Donald Rumsfeld got a lot of heat for invoking “unknown unknowns” when he was Secretary of Defense — understandable, given the way things were generally going for him — but it’s a legitimate philosophical idea. There are somethings you know: how many fingers you have. That’s a known known. There are some things you don’t know but understand that you could: how many players in Los Angeles Lakers history have stood 7’1”’ tall. That’s a known unknown. But there are those things that exist completely off your radar, outside your worldview, hidden from every map you have. They’re the cultural artifacts you don’t even know you don’t know.
I think about those things a lot when I’m trying to find new movies or TV series to watch, and by new, I mean new to me. A known unknown would be something like “There are Steven Spielberg films I haven’t seen, and I know they exist, and I’d like to watch them.” I’m aware of those things as objects even if I haven’t experienced them. But an unknown unknown means watching a film or series I hadn’t read about, heard of, or ever gone looking for. It means finding something I never knew existed.
Case in point: the 1986 buddy comedy Running Scared. I didn’t know it existed until The Dissolve talked to comedian Paul Scheer about it as part of their ongoing “Compulsory Viewing” series, in which guests talk about movies they feel people need to see. I watched the movie a few days ago, and it holds up surprisingly well for a buddy-cop flick that’s almost 30 years old, thanks to the chemistry between leads Billy Crystal and Gregory Hines. But beyond the movie, I was aware of how easy it was for the title to have started to drift off into the fog of movie history. Every year, a few more titles like it just kind of fade from our memory, and each successive generation is handed down only a few titles as part of the ongoing canons we construct in different genres. If not for my decision to visit The Dissolve that day, I might’ve gone my whole life without knowing that movie existed.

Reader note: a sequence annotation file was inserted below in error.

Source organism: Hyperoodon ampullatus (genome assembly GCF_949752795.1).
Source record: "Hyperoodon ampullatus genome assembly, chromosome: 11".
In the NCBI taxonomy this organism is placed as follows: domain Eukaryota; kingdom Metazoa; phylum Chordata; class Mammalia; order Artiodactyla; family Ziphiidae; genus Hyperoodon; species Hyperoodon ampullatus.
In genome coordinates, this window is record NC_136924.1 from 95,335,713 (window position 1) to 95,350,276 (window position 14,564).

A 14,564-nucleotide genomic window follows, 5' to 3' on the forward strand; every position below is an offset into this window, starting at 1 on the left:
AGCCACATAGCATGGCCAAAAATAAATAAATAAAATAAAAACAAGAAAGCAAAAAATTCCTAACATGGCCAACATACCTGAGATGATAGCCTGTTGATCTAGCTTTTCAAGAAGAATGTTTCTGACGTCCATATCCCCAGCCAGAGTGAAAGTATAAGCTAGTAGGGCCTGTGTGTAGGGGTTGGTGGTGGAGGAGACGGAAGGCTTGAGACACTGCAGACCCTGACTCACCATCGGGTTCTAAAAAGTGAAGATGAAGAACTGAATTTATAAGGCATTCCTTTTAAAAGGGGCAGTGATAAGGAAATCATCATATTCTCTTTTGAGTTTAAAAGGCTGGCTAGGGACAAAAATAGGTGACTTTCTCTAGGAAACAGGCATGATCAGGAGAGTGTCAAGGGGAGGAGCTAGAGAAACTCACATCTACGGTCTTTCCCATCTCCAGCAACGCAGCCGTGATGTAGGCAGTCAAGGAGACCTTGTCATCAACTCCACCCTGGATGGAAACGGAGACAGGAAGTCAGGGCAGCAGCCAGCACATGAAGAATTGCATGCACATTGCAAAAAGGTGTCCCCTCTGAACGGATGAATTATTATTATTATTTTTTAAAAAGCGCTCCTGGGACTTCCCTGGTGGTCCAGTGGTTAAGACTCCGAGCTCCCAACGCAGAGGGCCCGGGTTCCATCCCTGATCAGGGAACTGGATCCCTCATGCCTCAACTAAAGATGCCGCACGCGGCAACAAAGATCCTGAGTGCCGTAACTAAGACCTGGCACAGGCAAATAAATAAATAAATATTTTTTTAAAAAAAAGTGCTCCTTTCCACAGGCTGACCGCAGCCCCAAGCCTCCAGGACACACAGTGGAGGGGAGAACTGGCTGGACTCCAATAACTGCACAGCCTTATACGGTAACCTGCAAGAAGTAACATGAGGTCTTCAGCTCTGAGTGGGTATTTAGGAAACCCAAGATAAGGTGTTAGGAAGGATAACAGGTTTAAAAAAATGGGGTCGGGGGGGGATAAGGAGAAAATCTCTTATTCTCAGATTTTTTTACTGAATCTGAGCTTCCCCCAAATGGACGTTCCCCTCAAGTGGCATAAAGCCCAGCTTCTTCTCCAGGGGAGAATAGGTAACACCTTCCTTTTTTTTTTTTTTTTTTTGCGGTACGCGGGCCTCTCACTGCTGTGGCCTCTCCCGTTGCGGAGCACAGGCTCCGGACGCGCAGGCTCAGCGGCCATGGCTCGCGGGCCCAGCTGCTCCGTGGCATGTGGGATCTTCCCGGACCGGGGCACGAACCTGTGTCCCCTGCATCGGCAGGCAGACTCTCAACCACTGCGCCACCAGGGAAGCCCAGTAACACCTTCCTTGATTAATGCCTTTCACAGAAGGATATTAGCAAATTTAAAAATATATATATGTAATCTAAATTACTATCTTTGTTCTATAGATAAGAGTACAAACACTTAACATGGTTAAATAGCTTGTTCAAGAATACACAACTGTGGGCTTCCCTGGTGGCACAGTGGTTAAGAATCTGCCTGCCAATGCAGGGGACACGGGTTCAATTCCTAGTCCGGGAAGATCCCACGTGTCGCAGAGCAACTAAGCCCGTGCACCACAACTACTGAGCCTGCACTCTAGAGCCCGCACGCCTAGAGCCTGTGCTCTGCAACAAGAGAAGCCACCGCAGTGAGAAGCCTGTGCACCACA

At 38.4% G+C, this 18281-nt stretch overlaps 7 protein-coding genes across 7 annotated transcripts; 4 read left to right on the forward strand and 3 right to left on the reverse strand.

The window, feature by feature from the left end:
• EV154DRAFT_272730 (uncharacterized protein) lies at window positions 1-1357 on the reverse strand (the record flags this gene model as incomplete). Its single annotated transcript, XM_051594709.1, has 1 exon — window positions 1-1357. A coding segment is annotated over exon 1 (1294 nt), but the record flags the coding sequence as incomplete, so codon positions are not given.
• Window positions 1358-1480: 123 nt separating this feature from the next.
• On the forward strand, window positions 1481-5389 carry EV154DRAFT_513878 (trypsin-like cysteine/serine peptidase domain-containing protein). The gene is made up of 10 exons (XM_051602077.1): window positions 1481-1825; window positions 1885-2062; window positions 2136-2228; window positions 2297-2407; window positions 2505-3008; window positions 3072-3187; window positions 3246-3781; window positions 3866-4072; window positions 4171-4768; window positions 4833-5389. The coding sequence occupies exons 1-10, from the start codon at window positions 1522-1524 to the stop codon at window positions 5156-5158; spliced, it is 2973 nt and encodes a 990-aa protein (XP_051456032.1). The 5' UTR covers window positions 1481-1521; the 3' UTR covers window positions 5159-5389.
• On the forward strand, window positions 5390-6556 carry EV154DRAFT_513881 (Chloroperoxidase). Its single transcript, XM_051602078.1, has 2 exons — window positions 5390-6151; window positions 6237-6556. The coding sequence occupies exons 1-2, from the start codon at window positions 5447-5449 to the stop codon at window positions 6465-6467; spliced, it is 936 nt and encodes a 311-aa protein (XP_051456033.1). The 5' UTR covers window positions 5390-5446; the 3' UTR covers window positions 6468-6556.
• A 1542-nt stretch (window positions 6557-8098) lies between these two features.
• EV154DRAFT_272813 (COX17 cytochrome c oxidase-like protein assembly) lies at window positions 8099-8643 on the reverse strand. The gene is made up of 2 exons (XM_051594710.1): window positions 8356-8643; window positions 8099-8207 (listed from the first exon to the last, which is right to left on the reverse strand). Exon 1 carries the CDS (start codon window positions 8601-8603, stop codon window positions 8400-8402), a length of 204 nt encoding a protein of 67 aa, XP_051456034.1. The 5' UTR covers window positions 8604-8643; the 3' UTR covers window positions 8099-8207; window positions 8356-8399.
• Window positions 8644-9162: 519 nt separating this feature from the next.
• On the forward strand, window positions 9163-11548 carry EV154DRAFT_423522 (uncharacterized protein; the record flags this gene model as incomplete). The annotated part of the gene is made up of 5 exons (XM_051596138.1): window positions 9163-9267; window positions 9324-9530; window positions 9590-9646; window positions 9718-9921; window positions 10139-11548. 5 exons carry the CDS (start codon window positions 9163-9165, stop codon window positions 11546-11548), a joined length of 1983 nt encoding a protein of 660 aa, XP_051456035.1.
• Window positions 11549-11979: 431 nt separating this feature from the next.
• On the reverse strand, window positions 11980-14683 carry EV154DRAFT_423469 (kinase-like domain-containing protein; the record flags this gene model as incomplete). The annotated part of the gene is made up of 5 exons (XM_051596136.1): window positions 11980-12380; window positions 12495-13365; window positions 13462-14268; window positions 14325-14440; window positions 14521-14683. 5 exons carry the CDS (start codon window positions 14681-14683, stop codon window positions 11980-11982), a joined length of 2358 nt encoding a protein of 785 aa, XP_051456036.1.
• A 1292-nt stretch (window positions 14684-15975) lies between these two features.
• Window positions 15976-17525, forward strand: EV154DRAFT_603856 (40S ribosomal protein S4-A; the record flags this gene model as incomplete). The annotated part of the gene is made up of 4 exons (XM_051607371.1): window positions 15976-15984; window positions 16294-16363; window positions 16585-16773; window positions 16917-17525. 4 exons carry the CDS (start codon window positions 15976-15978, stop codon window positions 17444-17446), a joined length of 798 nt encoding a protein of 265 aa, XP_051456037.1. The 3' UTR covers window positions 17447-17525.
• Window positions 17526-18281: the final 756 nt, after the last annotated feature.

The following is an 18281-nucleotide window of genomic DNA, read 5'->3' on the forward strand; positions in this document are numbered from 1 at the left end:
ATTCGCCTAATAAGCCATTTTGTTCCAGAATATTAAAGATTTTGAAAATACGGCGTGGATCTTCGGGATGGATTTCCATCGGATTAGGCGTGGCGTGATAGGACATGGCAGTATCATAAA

Now, Running Scared is not a life-changing movie. I would likely have found the will to keep soldiering on with existence even if I hadn’t spent a couple hours watching a comic and a dancer chase bad guys and hit on women in epic montages. But my finding it was a reminder of how easy it can be to overlook hundreds — thousands — of movies.
The problem gets worse when you factor in things like Netflix. Their Watch Instantly service has exploded in the last five years, so much so that when people say a movie’s available on Netflix, they usually mean it’s available to stream, not rent on disc. On multiple occasions, I’ve seen friends lament that Netflix doesn’t carry a movie or TV series they want to see, but when I send them a link to the relevant Netflix page saying the disc is available, they clarify that they only have the streaming service and don’t pay for disc usage. So it’s not that the film isn’t available to see; it’s that it’s not available at that moment to stream on the device of their choosing. Scanning the streaming selections means going through a body of work that’s smaller than the total amount Netflix actually has to offer, which is in turn smaller than the amount of movies actually available on DVD or Blu-ray, which is itself still smaller than the amount of movies that have been issued on home video, which is — finally — smaller than the number of movies that have actually been released.
In other words, it becomes really easy to close yourself off to new or challenging or just plain different film experiences because you don’t even know they’re out there. You’re not passing on a movie after consideration, however brief; you’re skating right by without ever knowing it was available. Patton Oswalt joked a few years ago that digital access and mash-up culture would usher in the era of “Everything That Ever Was — Available Forever.” But “everything that ever was” is actually “everything we can remember at the moment, based on recommendation algorithms.” It’s a lot, but it’s not everything. And I don’t want to miss out on those other things.
I’m not sure how to solve this yet, either, or even if it can be solved. But I’ve started taking baby steps: I regularly solicit movie-watching advice from friends and fellow critics; I willingly tumble down the rabbit hole of “You Might Also Like” and “Related Titles” whenever I’m organizing my streaming queues; I try to watch new-to-me movies instead of rewatching ones I’ve seen before; I bookmark like crazy. It’s a start, and I know it’s more of a journey than any attempt to reach a destination. But I’m driven. Those unknown unknowns gnaw at me.